Option 3: Preemptively create a non-monetary based system. No money means that all basic services would be available to all add needed. And anyone willing to grow would not need to convince someone else to part with their money, but only to show that they are providing some benefit to society. Without competition, the existing barriers of the economy would break down.

Everyone could be required to work a certain amount of time in service to community or society as we grow to reach the time of robots doing all of the work. As robots take on more of the workload, the required human workload would be readjusted and distributed equally. Less work for humans would not result in lost jobs creating starvation in a land of plenty.

As a bonus to this idea, if we got rid of money, there would be a huge number of ‘jobs’ that surround the redistribution of wealth that would disappear with it. This means that the starting workload for each person would be much less work than we currently do today. These jobs would include things like cashiers, loan specialists, stock traders, bankers, accountants, investors, and sales to name a few.

Even if we only eliminated that workload and required a lot less work to keep the status quo, I suspect that we would actually make progress toward a work-free future faster. Without all that time spent on the redistribution of wealth, the free time that people would gain would go towards hobbies.

Everyone has a few things they enjoy doing in their free time, and some of those have the potential to drive us to the future. Some people enjoy listening to music or watching movies. Some people enjoy creating neat things. Some people enjoy robotics and coding in their free time. Giving people more free time, and unlimited access to education (one of the most basic services provided) would spawn a massive outpouring of growth in many areas, including STEM. There are many people caught in the day to day grind of living paycheck to paycheck who could do so much for our world if we can unchain them from the money train.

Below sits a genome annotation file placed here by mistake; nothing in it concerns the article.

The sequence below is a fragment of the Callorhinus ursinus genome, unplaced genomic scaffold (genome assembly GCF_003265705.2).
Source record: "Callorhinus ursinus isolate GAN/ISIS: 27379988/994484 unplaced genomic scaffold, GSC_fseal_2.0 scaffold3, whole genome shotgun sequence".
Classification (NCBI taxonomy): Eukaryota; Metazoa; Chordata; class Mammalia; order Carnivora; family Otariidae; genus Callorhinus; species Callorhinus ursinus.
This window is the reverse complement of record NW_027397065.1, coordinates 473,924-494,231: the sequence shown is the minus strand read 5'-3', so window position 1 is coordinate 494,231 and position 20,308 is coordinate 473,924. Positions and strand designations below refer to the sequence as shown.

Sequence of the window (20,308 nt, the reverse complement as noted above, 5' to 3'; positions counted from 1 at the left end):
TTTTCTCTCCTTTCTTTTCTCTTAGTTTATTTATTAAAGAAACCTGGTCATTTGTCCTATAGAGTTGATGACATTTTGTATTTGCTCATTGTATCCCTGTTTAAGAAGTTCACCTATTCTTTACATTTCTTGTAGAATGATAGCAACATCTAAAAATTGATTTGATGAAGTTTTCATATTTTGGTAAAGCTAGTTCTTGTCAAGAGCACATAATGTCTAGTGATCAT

This does require a whole new way of thinking. But in a world without scarcity, we do not need to create a system of artificial scarcity, which is how money works.

Thank you for your time and consideration.

A Costume Designer’s Perspective on Halloween

In case you could not guess, I am a big fan of Halloween. Not because I can dress up, since I do that anyway (and at work it doesn’t matter, I still can’t.) It is because other people dress up, it’s like the one day that the population at large joins me in my world. It is special. This means that unfortunately I expect a lot of people. Looking online I see pictures of inspired, intricate costumes that took planning and dedication.

Last night and tonight I have been watching costumed guests pass through the lobby at the hotel. People put in time to get ready to go to their parties, they get all dressed up, they do their makeup, they do their hair. Some of them look pretty good. Sometimes they do themes for groups of friends. You know it’s a good day when a total stranger asks the only woman in the building who is not wearing any makeup how to apply pencil eyeliner.

That is what I want to see everywhere, and for some reason I am surprised every year when that is not what I see.  I know that for most people it’s just one night. They will throw something together at the last minute or buy something cheap off the shelves just to ‘get in the spirit’. This bothers me a little bit. It’s like they think that these cheap costumes that can only be worn once before they fall apart puts them in the same category, ‘people who dress up’. I find these cheap costumes insulting. When I make something I make it to last. Yes, to most people it’s just a costume,  but I value the time and effort. I value the care and dedication. People who wear these cheap costumes cheapen what I do. By using disposable costumes people tell me that what I do is worth no more than that.